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How integrated care systems can move towards Patient-GP-Specialist 3-way video consultations


Mando Watson ,

Connecting Care For Children,United Kingdom, GB
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Rianne Steele

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Video consultations have become increasingly important. How can they be used to support integrated care, contribute to workforce development and improve capacity across the system?

Short description

Patient, specialist and GP 3-way - video consultation is a new, and highly effective, way to provide healthcare

Our aim was to deliver high-quality clinical care, while also

•           Reducing hospital footfall

•           Achieving inter-professional learning

•           Improving patient experience (more connected care)

using video consultation instead of conventional out-patient specialist referral

Target population, stakeholders and timeline

Paediatric 3-way video consultations were set up for inner city GP practices, serving 250,000 patients.  The service started in March 2020 and was co-produced with clinicians, parents and hospital /primary care managers. It built on an existing system in which hospital specialists visit local GP practices to review cases.


The design was adapted in response to feedback data; cycles of improvement focused on a high quality service that met the needs of patients and professionals, delivered using structures already present in the healthcare system. During April 2020 – January 2021, 5 consultant paediatricians held 3-way - video consultation with the patient and the child’s GP for 88 cases.  This saved an estimated 180 (40% fewer) onward referrals for specialist hospital care

The 3-way - video consultations gave GPs the ability to ‘hold’ cases, by drawing specialist knowledge into their own practice. It reassured patients and therefore patients were less inclined to seek specialist hospital care. It eased patients’ anxiety about visiting the hospital/GP Practice during the pandemic, and reduced time off work/school.. The technology was not always adequate (poor signal at times meant the conversation reverted to telephone) and patients generally have smart phones but not computers, so mobile-friendly technology (MS Teams) was needed.


This service can be sustained if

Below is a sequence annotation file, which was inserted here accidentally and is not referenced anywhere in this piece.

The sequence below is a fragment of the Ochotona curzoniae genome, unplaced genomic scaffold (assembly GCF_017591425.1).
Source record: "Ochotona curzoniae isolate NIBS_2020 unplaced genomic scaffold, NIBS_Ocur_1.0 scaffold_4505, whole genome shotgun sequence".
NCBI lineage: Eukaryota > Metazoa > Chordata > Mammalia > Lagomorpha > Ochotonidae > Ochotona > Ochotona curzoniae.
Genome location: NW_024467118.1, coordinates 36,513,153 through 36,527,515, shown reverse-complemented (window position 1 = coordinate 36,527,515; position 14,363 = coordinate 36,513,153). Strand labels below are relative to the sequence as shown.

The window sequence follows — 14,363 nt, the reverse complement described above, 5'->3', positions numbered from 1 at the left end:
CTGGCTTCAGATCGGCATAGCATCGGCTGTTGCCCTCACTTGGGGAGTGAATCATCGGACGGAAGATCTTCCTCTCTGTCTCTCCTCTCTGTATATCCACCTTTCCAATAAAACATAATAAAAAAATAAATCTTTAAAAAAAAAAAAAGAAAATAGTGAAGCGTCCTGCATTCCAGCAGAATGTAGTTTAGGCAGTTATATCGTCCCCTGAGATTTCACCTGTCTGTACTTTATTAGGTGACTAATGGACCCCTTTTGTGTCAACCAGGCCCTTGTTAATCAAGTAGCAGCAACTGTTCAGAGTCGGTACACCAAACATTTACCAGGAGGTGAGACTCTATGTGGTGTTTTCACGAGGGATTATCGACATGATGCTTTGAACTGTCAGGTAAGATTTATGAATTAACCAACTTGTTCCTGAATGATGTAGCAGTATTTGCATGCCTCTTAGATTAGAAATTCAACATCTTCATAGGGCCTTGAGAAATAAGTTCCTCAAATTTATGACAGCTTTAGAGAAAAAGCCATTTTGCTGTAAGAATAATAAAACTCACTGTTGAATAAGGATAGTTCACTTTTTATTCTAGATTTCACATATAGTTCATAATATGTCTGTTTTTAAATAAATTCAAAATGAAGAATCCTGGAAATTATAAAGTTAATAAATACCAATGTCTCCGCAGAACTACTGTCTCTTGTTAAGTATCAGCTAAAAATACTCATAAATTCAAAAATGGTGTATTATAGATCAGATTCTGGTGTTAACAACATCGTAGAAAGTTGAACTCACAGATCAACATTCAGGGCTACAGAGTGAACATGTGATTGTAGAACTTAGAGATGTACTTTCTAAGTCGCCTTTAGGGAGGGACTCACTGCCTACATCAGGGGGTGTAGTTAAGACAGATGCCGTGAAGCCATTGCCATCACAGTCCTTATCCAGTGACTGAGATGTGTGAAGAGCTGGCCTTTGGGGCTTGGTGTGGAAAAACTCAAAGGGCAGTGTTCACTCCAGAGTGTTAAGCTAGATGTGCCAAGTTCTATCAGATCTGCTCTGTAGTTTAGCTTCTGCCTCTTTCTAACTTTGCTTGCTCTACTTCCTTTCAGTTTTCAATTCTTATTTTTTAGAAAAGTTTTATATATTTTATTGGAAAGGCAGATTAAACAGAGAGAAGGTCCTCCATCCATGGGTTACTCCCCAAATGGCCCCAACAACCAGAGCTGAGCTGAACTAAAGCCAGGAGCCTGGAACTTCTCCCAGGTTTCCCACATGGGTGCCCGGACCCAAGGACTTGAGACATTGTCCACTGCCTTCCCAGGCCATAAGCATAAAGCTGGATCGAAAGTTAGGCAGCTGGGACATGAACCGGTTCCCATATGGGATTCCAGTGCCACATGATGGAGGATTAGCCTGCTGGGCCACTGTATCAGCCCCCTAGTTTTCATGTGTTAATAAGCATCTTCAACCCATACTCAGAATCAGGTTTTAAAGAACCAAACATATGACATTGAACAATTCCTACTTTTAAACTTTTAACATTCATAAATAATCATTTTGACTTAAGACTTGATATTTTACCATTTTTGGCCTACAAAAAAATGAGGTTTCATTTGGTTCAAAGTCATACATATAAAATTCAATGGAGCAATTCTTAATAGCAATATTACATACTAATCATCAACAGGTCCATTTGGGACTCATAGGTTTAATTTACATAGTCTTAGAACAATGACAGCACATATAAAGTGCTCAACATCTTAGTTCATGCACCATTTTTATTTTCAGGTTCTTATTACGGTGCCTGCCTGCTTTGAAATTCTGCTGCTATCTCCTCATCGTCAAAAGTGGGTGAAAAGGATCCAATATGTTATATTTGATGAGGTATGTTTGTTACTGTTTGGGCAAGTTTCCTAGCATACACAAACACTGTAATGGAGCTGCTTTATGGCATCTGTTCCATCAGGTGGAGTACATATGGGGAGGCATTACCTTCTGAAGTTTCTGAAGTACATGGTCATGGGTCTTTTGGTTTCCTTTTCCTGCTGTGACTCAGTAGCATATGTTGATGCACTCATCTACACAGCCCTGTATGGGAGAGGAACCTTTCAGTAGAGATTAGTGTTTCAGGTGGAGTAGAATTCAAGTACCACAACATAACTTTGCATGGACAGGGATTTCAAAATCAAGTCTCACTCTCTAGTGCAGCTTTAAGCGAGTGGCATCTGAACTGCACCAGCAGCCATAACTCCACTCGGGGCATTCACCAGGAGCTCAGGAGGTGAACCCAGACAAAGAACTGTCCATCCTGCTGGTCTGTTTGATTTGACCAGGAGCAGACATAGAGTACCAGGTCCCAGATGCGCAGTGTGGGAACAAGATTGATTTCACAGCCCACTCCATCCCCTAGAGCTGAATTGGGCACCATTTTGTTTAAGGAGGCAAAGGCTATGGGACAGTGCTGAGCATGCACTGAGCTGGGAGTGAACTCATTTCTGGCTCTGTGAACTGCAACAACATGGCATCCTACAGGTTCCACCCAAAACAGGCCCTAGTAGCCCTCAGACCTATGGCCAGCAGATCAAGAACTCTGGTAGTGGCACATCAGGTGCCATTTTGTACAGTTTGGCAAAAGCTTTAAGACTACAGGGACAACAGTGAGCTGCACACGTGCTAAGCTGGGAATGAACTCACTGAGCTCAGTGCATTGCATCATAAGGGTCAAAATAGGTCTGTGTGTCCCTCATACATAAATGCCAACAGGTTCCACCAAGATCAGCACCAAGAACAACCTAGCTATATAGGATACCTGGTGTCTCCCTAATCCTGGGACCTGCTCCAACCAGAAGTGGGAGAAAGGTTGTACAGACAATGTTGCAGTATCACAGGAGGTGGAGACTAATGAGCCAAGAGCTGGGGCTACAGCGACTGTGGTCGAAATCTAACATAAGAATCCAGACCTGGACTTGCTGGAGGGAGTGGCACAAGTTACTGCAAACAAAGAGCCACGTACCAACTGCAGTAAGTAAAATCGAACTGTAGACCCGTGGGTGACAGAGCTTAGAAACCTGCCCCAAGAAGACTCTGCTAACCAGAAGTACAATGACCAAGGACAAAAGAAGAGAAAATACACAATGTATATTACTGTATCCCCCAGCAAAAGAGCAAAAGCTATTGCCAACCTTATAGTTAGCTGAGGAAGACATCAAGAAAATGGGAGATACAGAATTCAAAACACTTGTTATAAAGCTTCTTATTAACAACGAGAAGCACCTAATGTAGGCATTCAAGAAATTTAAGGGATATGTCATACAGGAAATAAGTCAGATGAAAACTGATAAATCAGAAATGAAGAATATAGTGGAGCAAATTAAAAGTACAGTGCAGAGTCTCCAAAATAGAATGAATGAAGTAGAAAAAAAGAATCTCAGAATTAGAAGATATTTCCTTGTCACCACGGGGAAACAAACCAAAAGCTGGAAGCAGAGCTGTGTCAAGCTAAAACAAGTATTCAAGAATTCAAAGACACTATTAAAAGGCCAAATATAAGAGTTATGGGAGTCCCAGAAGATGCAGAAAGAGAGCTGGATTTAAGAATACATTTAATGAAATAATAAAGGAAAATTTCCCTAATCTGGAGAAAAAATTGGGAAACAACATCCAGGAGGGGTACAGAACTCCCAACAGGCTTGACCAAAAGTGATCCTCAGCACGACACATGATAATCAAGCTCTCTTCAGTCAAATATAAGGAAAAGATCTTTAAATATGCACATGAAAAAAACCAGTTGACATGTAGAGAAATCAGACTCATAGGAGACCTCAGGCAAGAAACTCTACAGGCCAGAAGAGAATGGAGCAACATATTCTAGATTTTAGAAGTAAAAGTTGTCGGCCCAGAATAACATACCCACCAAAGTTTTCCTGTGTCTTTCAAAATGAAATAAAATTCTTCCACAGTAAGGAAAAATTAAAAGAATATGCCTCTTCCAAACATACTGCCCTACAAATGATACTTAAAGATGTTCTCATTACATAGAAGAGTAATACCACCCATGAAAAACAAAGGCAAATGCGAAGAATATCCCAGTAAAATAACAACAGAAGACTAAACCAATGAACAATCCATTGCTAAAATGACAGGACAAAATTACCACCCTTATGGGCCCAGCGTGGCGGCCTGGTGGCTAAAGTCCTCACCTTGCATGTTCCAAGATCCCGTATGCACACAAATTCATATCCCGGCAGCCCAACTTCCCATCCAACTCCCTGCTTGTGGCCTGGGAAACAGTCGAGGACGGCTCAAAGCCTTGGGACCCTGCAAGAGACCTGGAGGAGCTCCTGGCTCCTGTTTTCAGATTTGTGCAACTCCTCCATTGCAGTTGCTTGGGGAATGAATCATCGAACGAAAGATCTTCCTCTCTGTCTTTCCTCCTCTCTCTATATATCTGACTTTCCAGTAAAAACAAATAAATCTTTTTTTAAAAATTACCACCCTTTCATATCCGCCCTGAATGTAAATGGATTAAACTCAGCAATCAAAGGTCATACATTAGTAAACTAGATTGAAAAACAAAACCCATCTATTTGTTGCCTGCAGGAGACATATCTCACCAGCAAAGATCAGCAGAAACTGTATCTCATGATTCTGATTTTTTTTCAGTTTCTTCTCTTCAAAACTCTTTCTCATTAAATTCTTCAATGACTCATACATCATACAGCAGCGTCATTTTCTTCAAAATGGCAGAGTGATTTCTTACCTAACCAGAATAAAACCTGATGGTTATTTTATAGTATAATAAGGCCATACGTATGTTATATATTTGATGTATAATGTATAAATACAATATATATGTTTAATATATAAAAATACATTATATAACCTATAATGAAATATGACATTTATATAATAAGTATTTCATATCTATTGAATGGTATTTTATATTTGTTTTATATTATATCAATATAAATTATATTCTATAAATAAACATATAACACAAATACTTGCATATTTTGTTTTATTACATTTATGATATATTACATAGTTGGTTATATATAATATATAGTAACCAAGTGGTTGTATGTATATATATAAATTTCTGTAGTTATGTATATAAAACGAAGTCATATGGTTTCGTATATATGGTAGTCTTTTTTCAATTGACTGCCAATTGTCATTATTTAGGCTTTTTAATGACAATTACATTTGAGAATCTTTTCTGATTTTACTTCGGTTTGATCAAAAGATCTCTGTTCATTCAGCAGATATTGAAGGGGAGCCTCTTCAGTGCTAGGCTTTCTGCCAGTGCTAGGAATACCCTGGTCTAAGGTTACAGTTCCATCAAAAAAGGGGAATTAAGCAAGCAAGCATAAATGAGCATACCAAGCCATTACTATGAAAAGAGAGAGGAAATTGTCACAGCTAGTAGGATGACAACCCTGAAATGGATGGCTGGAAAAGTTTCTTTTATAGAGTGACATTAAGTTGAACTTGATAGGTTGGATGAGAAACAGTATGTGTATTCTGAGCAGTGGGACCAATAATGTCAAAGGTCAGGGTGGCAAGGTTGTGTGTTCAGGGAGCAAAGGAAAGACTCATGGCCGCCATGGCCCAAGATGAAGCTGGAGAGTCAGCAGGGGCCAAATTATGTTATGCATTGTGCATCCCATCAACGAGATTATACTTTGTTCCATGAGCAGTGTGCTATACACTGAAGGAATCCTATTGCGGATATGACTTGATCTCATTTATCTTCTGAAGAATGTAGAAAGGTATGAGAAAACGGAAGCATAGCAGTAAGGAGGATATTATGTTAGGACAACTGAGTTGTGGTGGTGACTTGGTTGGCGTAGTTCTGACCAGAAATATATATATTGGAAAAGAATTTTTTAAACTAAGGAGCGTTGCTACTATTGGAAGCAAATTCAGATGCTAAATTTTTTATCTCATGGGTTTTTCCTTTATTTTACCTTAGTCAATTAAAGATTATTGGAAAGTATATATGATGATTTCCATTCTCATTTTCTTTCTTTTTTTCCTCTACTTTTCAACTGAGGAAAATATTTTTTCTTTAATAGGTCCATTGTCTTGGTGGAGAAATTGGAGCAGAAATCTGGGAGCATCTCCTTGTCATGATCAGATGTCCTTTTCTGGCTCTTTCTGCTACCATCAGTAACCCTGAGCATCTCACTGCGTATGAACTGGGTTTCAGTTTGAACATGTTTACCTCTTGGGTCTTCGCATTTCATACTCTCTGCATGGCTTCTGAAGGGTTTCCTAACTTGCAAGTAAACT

• supported by: video-consultation technology; systems to capture patient activity data; and flexibility of clinicians’ working patterns

• contextualised around ‘neighbourhood’ specialists supporting a population (PCN)

• there is no return to a fee-for-service payment system


Our experience in child health can be applied to most hospital specialties and readily used in systems outside of the UK /NHS


3-way video consultations are easy to set up and deliver:

•           Reduced hospital footfall

•           More inter-professional learning

•           Better patient experience (more connected care)

Consultants and GPs need time for this work, released through sensible ‘re-purposing’ of existing job plans


Trust and stronger relationships develop across 1o and 2o care when a GP practice has its own ‘neighbourhood’ hospital specialist, such as a paediatrician. This improves resilience, enabling GPs to manage more complex and difficult cases, secure in the knowledge that a specialist is available, ready to support when needed.

Lessons learned

Hospital specialists should spend less time seeing out-patient referrals in isolation and spend more time seeing patients with the GP.

Groups of GPs (PCNs) hosting monthly Patient-GP-Specialist 3-way video consultation clinics for each hospital specialty, will deliver better health care and build capacity across the system.
How to Cite: Watson M, Steele R. How integrated care systems can move towards Patient-GP-Specialist 3-way video consultations. International Journal of Integrated Care. 2022;22(S1):61. DOI:
Published on 08 Apr 2022.


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